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Why Do Babies Fight Sleep? What to Know


Why do babies fight sleep?

Babies are one of society’s human wonders. They’re precious, cute, and overwhelmingly needy. And that’s okay. One of the areas where new parents often struggle is sleep. New parents are often at a loss as to how much they can expect their new baby to sleep.

Given that newborns don’t know the difference between night and day for about 3 weeks, and they need to eat every 3 to 4 hours, it’s natural that new parents are jittery about the subject of sleep once they take a newborn home.

For some parents, this is more than just something to be nervous about. A baby who fights sleep is a real possibility for just about any new parent, and if you’ve been blessed with a newborn that routinely fights sleeping, welcome to the club. Millions of parents experience this and wonder why babies fight sleep.

In order to understand why your baby won’t sleep, it’s important to understand what fighting sleep means. Babies have needs just like every other human being on earth. They’re just not capable of communicating those needs with words, so what might look like fighting sleep for no reason is usually the baby fighting sleep for a reason that you can’t know because the baby can’t tell you.

When you put your baby in his or her crib, they seem to squirm, cry, and generally fuss for long periods of time. You want the baby to sleep. You’ve fed the baby, changed baby’s diaper, and now you’re wondering why the baby is over there fighting sleep. We’re here to find out why babies fight sleep.

Infant Sleep Patterns Explored

The typical baby sleep schedule calls for between 16 and 17 hours of sleep in a 24-hour period, a truly astounding number given that adult parents need only about 7-9 hours of snoozing a night. Babies are naturally inclined to sleep. It’s what they do most of the time.

What babies don’t do is always sleep all the way through the night like their parents do. In those first few weeks of life, they have no concept of “night” and of course they don’t understand that parents have to wake up early in the morning to go to work. They can’t just tell you what they need in order to sleep again. In many ways, the world of babies is a mystery even to parents.

Sleep Triggers

No one remembers what the experience of being a baby was like themselves, and so they have nothing to refer back to when they need to understand that fragile, helpless world of infants. Baby sleep can be a mysterious world.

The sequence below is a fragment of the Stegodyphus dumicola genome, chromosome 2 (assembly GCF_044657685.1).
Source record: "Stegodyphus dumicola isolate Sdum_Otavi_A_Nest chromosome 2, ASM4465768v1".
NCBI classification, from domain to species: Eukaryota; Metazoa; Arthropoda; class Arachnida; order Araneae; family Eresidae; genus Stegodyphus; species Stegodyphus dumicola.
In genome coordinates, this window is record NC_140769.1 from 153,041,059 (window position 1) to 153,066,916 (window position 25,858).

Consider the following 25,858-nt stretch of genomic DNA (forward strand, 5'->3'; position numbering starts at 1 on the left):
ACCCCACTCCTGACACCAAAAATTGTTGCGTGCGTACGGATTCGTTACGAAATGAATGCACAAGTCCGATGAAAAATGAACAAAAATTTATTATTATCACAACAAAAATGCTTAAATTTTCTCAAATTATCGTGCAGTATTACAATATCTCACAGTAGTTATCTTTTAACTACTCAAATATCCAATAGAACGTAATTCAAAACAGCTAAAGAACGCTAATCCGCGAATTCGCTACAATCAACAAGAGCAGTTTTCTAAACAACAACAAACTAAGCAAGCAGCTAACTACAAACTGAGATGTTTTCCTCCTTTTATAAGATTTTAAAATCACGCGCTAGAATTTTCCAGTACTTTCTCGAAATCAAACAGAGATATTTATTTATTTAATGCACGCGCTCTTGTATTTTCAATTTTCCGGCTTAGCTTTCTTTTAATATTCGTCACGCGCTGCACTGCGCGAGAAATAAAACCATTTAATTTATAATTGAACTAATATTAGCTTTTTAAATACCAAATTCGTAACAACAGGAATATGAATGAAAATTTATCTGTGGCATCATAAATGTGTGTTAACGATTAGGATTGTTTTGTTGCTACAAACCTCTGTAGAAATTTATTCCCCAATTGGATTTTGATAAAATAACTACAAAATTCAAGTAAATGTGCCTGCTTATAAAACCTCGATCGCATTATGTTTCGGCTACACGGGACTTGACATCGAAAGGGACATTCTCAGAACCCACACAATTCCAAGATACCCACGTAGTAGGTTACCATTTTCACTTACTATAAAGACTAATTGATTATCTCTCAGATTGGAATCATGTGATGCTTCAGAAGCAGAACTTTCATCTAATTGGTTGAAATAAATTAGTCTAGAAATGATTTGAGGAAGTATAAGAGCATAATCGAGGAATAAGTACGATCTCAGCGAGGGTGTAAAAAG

There are many internal and external triggers that might cause an otherwise sleepy baby to fight sleep. Knowing precisely why babies fight sleep isn’t really possible, but scientists and parents alike have their theories about this important subject. In order to end the fight and get your infant to dreamland, you have to first solve the problem of why babies fight sleep. Since there is more than one reason why babies fight sleep, there may be more than one solution.

Reasons Why Babies Fight Sleep

It’s important to realize that when a baby won’t sleep, it isn’t always because the baby is fighting sleep. Sometimes it’s because they need something from you. A few things a baby might need from you are:

  • Food
  • Diaper change
  • Comfort
  • A trip to the doctor

The language barrier between infants and their parents is as insurmountable as it gets. Your baby is never going to be able to tell you that they are hungry, wet and icky, scared, or sick. It’s up to you to play detective.

You’ve covered all the basics, though…

If you’ve covered all the basic needs and know your baby should still be tired, it’s time to explore those other mysterious reasons why your baby fights sleep. These reasons are in many ways guesses by adults who can’t confirm exactly why the baby isn’t sleeping, but if all the basic needs are met, and the baby isn’t sick, there is something psychological at play here.